With everyone locked-in at home for COVID-19 mitigation, it appears many are baking. I can’t find flour at the grocery story and I’ve read that the yeast supply chain is flattened. Fortunately, I still have yeast. Now, folks are getting into sourdough. I spent the first two years after my son’s birth making sourdough bread every week. Below I share some of my discoveries. I blogged the experience in excruciating details over on Tumbler if you want to dig in.
Get a starter
You can make your own starter, but you’re better off getting some from family (I got mine from my mom!), friends, or a restaurant. I tried making my own. Here in the Pacific Northwest, it’s verdant. Downright fecund. Put some water and flour together and it’s pretty easy to grow something. Just not the wild yeast I was hoping for. Much easier to get a bit from someone else because they will always have some to share (see below). And it’s friendly and you get to have a story about your starter that every sourdough baker wants.
You’re going to be throwing out a bit of dough
You need to feed your starter. There are two approaches to this.
- Take out most of the starter, leaving just enough for the next round, use some for your bread you are making and dispose of the rest. Feed the starter by adding water and flour.
- Take out some of the starter, add flour and water, throw out the rest. After the newly fed starter has fermented a bit, use what you need in your bread and store the rest for the next round.
In either case you’re throwing out some of the starter. (Or giving it away to your neighbors!)
Starter works by providing sugars (in the flour) for the yeast and bacteria to grow that creates, as by-products, carbon dioxide, lactic and acetic acids, and alcohol. Once the yeast and bacteria have consumed most of the sugar there’s no more value in the flour, making this a “spent” fuel. So you throw it out.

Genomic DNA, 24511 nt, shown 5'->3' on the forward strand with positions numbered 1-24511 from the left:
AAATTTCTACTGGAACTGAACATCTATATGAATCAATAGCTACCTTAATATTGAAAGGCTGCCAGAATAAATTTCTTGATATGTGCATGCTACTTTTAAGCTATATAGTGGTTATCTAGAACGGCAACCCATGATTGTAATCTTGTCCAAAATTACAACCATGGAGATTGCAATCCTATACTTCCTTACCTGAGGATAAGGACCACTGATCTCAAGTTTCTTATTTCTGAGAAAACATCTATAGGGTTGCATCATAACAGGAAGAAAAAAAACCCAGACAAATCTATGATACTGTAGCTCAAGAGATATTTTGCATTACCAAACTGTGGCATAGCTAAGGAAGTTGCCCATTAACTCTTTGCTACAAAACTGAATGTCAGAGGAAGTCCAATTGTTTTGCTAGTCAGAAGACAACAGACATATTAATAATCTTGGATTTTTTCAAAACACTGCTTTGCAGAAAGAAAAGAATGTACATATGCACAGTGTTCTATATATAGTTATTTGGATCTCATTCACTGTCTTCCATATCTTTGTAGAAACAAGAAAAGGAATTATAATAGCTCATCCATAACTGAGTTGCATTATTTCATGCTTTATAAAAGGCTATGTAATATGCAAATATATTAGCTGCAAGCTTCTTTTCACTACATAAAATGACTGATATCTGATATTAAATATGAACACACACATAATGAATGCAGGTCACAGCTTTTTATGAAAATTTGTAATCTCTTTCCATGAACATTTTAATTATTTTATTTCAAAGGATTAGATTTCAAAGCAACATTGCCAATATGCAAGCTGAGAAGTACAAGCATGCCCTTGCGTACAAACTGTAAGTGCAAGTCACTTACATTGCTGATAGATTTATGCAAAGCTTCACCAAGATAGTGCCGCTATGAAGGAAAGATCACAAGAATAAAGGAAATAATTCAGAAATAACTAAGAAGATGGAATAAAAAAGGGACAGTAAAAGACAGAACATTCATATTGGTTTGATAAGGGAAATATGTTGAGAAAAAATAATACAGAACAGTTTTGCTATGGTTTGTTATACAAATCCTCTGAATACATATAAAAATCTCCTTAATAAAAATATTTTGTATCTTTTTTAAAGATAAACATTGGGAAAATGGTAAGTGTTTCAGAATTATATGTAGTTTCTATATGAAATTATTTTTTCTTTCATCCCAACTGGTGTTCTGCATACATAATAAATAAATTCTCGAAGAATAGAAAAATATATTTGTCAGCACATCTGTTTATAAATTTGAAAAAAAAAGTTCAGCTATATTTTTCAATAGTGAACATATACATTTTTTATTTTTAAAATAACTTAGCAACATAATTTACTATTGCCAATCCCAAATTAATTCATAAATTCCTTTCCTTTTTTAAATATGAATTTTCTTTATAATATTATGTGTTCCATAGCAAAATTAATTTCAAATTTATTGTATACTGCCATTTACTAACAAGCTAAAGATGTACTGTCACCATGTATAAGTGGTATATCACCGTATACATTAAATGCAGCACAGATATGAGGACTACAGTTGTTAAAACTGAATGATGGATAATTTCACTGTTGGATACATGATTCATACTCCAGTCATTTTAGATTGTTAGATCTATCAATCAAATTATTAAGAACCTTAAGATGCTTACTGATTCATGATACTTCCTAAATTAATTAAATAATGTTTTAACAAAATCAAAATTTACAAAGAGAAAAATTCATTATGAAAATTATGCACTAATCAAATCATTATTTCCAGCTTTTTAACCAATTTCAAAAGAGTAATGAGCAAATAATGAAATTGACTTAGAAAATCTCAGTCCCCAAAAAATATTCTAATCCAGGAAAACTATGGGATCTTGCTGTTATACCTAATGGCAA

I worked hard to get my feeding proportions down to the smallest I could, that would have enough sugar to survive, and throw out as little as possible. But I still threw some out every week. I hate wasting food. (There are apocryphal stories of Alaskan log cabins chinked with sourdough.)
Trust your nose
I’ve toured micro-distilleries around the world and I noticed they all decide when the distilled product is good by smelling it. Our noses are really, really good at this. Better than any machines we’ve been able to make. We know when things are bad. Like that sliced turkey that’s been in the fridge for a few weeks. Or those beans from last Thursday. Your nose knows.
Smell your starter as you grow it. When the yeast has pulled all the sugar out of the flour, it then breaks the sugars into alcohol. This gathers on the top and does not smell like your Macallan 18 (it’s where the term “hooch” comes from). A little bit of ethanol is fine — and can preserve the starter. Beyond that the starter can produce formaldehyde and another noxious things. Your nose is going to detect those. (I’ve recovered a pretty noxious-smelling starter by careful feeding — essentially like starting one from scratch.)
Also, smell your bread. (Because why wouldn’t you smell fresh baked bread?) In my sourdough journey I found that my tastes and goals changed. I moved from wanting a San Francisco-style (i.e. sour) sourdough, to something more French (without the sour flavor). Eventually adding commercial yeast to the bread (not the starter; that pushes out the wild yeasts), to change the flavor.
Learn the smells along the way as you develop the feel and mastery.